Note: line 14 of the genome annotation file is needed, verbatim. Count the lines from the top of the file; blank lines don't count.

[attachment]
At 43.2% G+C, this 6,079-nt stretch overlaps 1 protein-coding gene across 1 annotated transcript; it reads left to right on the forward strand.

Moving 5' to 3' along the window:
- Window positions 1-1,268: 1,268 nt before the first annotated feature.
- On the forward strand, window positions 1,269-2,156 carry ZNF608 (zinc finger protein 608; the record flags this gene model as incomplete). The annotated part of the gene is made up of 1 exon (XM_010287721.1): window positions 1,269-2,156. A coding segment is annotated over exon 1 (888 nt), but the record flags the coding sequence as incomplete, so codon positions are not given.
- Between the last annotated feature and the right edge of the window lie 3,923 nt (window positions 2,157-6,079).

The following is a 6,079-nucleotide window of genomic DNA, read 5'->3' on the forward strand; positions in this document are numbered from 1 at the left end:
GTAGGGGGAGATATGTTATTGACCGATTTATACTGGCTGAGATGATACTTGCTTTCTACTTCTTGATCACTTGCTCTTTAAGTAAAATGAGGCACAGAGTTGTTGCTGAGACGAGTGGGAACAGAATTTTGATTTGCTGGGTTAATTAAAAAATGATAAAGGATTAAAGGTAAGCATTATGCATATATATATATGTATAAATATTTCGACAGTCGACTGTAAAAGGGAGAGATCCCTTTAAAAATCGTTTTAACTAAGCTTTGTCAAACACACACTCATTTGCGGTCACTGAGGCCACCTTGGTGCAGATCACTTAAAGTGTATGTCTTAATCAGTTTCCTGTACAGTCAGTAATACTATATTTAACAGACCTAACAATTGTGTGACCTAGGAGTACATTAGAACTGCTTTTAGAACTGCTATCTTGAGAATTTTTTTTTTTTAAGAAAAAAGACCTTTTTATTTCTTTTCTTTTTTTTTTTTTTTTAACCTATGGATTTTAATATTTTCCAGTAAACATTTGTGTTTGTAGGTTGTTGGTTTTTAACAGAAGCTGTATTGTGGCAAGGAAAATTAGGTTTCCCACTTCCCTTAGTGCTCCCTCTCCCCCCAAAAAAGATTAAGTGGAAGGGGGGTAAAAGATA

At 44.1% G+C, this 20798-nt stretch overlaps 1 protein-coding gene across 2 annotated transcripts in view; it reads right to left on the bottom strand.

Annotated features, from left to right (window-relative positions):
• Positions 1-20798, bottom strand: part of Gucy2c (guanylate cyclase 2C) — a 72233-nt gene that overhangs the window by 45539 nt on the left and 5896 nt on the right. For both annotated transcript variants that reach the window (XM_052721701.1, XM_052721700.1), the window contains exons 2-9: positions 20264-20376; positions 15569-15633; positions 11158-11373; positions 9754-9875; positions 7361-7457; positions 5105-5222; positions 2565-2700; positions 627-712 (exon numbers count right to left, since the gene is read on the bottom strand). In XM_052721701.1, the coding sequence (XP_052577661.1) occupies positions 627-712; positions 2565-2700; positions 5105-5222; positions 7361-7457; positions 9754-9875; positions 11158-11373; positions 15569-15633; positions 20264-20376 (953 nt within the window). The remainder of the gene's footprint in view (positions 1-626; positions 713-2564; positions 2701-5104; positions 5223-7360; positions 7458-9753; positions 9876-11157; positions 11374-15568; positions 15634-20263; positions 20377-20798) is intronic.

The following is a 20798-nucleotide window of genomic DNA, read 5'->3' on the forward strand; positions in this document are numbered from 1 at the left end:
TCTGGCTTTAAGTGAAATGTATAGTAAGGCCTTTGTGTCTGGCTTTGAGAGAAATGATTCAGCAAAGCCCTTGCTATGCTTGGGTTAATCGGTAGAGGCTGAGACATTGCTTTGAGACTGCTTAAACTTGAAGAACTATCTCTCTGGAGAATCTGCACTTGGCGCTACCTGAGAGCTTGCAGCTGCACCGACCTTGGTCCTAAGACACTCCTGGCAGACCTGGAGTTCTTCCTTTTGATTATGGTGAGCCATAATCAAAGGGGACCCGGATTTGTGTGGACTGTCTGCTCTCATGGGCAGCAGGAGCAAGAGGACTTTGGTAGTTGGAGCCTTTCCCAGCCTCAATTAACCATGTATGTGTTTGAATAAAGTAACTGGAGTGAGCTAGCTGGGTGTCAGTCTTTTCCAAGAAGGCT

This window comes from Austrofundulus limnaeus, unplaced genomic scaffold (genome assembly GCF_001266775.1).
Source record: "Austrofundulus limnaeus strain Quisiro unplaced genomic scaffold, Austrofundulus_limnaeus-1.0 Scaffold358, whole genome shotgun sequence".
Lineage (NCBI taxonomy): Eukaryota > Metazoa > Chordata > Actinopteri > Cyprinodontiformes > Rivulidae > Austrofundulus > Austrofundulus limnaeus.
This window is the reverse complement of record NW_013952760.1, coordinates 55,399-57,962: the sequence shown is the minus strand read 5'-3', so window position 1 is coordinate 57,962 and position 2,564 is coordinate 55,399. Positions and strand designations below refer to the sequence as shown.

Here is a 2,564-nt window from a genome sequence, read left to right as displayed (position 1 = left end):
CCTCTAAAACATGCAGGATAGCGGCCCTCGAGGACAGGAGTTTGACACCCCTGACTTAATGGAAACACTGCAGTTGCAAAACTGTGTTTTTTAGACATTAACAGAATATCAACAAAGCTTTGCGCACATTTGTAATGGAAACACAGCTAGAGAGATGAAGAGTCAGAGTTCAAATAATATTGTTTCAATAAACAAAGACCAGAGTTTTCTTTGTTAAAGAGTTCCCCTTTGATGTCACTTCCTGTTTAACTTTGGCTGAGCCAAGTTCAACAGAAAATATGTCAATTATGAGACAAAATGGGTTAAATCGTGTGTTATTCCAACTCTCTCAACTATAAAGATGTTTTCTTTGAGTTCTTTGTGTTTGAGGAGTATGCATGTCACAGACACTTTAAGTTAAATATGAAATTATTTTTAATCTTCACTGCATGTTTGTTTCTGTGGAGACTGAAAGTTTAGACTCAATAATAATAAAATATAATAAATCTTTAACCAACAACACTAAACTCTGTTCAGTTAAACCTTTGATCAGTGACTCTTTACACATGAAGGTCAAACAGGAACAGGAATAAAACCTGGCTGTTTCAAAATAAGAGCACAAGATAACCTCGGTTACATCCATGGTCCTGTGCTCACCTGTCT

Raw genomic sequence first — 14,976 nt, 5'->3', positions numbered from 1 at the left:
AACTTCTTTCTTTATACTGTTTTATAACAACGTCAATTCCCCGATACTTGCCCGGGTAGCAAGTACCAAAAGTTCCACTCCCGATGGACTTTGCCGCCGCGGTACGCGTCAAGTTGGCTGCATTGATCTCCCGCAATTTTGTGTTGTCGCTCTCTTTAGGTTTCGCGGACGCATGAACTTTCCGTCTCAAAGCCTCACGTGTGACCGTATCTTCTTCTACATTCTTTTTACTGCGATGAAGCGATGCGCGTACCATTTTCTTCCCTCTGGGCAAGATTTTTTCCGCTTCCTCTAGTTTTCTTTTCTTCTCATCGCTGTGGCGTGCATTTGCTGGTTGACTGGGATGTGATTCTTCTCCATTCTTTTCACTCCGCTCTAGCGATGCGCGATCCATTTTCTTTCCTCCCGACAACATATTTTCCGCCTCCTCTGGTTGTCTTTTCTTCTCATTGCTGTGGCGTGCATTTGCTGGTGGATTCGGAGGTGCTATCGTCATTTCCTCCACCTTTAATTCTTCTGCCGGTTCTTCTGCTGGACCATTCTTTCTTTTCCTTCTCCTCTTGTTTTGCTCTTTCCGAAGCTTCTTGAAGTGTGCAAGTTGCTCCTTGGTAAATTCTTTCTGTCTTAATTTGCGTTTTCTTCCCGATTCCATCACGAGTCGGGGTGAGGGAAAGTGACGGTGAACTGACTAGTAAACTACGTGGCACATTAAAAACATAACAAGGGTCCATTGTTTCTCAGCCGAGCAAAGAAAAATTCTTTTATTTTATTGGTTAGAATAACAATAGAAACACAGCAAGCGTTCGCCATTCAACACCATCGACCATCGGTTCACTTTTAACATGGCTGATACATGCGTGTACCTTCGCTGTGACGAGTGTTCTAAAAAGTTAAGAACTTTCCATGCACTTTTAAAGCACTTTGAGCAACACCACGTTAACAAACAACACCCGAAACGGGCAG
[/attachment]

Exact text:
Source record: "Austrofundulus limnaeus strain Quisiro unplaced genomic scaffold, Austrofundulus_limnaeus-1.0 Scaffold358, whole genome shotgun sequence".